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The Jerusalem Times published an interesting op-ed article today praising a Tel Aviv court’s decision in a consumer class action.  The case arose out of allegations that the defendant had knowingly used a carcinogenic silicon compound to line its milk cartons. 

The class action was brought not on behalf of a class of persons alleged to have been physically harmed by the milk consumption, but rather on behalf of a class of consumers who would not have purchased the defendants’ product had they known about the potential dangers.   The article describes this consumer fraud theory as a “legal innovation” that was pivotal to the outcome in the face of the defendant’s argument that it should not be held liable because the plaintiff could not prove physical harm resulting from exposure to the silicon.  The article goes on to express the hope that the case will be a “watershed which will encourage further class action suits,” arguing that while there is a perceived abuse of class actions in the U.S., Israel suffers “from the opposite problem: not enough class action suits.”

Of course, the “legal innovation” described by the article is nothing new in the U.S.  Faced with the problem of being unable to prove injury or damages for a products liability claim on a class-wide basis, class action lawyers have often turned to consumer fraud theories, especially in recent cases brought against the tobacco and pharmaceutical industries.  My criticism of this tactic is that it is not well-suited to provide redress for those who truly suffered harm.  It seeks to compel the defendant to pay for its infraction, not for the benefit of those harmed by the dangerous product, but for an entirely different class of individuals who can claim at best that they were exposed to the danger (a fact which they would have remained blissfully ignorant but for the lawsuit).

In the Israeli case, the judge apparently found that consumers would not have purchased the defendants’ milk had they been apprised of all the facts.  If there truly were facts to support the conclusion that no reasonable consumer would have bought the product if the true facts had been disclosed, then maybe this is the right outcome.  But there are very few situations where this absolute conclusion is warranted.  Consumers buy products for any number of reasons, even products known to be dangerous or that have known negative health effects.  Tobacco is a clear example.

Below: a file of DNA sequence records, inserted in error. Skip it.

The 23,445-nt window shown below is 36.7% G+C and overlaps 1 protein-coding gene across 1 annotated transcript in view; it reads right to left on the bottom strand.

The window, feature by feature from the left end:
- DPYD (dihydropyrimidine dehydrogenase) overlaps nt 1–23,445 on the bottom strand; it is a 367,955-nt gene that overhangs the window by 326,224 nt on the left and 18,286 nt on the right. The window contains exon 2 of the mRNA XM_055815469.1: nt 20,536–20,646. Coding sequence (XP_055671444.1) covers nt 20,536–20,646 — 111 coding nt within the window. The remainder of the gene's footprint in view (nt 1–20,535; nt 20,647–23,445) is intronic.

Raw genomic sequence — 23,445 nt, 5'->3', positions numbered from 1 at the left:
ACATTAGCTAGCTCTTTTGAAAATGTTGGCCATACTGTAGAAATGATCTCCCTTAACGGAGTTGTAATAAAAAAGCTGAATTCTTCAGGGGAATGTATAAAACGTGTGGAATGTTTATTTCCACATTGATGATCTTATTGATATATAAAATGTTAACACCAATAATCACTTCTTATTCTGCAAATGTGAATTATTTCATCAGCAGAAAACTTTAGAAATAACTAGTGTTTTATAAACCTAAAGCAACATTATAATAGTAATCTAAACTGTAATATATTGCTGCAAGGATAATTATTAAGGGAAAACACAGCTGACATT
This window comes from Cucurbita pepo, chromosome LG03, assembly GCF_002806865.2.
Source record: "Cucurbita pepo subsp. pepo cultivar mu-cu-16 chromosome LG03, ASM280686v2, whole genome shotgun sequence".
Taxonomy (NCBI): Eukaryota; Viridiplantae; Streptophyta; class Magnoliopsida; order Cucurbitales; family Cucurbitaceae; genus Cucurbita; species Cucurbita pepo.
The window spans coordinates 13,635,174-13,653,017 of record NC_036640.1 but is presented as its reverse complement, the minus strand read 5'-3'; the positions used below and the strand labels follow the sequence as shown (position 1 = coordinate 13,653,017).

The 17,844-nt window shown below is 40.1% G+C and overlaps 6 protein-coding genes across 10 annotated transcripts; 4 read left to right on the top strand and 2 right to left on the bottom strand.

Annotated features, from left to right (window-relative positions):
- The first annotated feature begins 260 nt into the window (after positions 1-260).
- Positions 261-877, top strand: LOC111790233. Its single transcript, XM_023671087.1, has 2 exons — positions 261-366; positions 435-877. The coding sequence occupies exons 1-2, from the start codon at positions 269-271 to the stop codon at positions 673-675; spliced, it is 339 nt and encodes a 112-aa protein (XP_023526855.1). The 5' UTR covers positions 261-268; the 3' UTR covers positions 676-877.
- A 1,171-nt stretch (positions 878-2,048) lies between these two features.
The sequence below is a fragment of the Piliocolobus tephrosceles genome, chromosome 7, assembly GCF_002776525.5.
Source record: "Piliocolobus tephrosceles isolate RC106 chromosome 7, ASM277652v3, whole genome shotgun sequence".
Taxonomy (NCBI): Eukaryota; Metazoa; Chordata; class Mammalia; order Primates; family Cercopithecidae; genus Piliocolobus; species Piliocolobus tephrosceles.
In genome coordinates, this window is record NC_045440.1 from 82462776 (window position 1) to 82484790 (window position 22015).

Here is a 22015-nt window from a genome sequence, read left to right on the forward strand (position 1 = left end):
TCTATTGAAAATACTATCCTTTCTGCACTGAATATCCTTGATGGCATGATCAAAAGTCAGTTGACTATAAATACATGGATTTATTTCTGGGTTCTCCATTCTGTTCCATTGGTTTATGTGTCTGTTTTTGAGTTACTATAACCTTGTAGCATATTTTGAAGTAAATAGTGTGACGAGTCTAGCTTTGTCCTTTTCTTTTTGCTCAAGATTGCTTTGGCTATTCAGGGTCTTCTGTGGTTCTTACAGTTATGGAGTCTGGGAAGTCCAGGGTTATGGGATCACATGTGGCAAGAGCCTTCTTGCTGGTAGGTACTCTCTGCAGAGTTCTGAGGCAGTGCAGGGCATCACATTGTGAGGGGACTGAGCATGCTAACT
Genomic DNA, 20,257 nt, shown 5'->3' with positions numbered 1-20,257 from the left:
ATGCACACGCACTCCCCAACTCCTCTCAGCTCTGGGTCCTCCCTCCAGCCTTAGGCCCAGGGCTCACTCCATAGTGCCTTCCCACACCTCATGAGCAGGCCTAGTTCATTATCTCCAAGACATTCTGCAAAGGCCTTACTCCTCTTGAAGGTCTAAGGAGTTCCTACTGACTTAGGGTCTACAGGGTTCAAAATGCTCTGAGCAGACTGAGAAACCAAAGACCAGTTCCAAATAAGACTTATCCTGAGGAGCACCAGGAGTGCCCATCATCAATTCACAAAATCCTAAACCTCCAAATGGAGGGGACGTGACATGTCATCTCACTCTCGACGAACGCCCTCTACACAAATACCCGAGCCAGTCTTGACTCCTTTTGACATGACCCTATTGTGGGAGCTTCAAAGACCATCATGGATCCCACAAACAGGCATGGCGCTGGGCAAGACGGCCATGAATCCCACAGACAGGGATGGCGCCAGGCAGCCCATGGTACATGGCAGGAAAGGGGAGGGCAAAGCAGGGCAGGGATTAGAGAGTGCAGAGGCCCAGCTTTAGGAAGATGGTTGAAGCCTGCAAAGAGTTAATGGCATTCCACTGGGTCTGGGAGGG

Certainly, there is no justification for the kind of conduct as described in the article, and one could argue that the end justifies the means, but relying on a “the public wouldn’t have bought it if they had known it was dangerous” argument in what really should be products liability cases has always struck me as intellectually dishonest.  In these cases, the consumer fraud claim is little more than a pretext for imposing punishment for a bad act that lacks a clear harm or that has only individualized harms that don’t really meet the standards for class action treatment.  If a company is selling a dangerous product that causes physical harm, then tort law provides a civil remedy.  The fact that there may not be a collective remedy for those physical harms does not justify reliance on a legal fiction to create a means for collective redress on behalf of an over-inclusive class of people who weren’t truly harmed by defendant’s bad acts.  Perhaps better government enforcement, not more class action suits, is the answer.

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